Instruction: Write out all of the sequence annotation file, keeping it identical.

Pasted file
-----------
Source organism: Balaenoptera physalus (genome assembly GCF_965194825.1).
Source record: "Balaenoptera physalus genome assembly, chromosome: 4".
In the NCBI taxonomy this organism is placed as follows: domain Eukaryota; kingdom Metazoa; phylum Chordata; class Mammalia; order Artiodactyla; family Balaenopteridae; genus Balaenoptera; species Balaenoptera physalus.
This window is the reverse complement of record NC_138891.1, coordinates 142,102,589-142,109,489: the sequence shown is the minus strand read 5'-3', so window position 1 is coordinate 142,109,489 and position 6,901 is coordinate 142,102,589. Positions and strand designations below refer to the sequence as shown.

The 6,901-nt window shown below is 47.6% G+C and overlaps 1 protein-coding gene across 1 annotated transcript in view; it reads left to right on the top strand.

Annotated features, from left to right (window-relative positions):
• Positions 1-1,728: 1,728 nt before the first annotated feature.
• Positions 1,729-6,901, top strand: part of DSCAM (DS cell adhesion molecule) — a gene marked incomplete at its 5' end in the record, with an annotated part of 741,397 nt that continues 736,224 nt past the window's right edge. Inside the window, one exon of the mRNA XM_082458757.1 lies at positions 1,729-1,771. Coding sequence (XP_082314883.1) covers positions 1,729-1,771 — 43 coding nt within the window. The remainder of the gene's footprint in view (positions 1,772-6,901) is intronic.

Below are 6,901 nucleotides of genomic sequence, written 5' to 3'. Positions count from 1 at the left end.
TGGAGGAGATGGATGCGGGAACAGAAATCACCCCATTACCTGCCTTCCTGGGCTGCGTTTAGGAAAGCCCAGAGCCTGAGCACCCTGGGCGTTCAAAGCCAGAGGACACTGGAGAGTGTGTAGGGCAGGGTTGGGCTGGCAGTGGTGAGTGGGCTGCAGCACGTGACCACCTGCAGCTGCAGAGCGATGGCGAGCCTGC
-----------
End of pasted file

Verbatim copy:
Source organism: Balaenoptera physalus (genome assembly GCF_965194825.1).
Source record: "Balaenoptera physalus genome assembly, chromosome: 4".
In the NCBI taxonomy this organism is placed as follows: domain Eukaryota; kingdom Metazoa; phylum Chordata; class Mammalia; order Artiodactyla; family Balaenopteridae; genus Balaenoptera; species Balaenoptera physalus.
This window is the reverse complement of record NC_138891.1, coordinates 142,102,589-142,109,489: the sequence shown is the minus strand read 5'-3', so window position 1 is coordinate 142,109,489 and position 6,901 is coordinate 142,102,589. Positions and strand designations below refer to the sequence as shown.

The 6,901-nt window shown below is 47.6% G+C and overlaps 1 protein-coding gene across 1 annotated transcript in view; it reads left to right on the top strand.

Annotated features, from left to right (window-relative positions):
• Positions 1-1,728: 1,728 nt before the first annotated feature.
• Positions 1,729-6,901, top strand: part of DSCAM (DS cell adhesion molecule) — a gene marked incomplete at its 5' end in the record, with an annotated part of 741,397 nt that continues 736,224 nt past the window's right edge. Inside the window, one exon of the mRNA XM_082458757.1 lies at positions 1,729-1,771. Coding sequence (XP_082314883.1) covers positions 1,729-1,771 — 43 coding nt within the window. The remainder of the gene's footprint in view (positions 1,772-6,901) is intronic.

Below are 6,901 nucleotides of genomic sequence, written 5' to 3'. Positions count from 1 at the left end.
TGGAGGAGATGGATGCGGGAACAGAAATCACCCCATTACCTGCCTTCCTGGGCTGCGTTTAGGAAAGCCCAGAGCCTGAGCACCCTGGGCGTTCAAAGCCAGAGGACACTGGAGAGTGTGTAGGGCAGGGTTGGGCTGGCAGTGGTGAGTGGGCTGCAGCACGTGACCACCTGCAGCTGCAGAGCGATGGCGAGCCTGC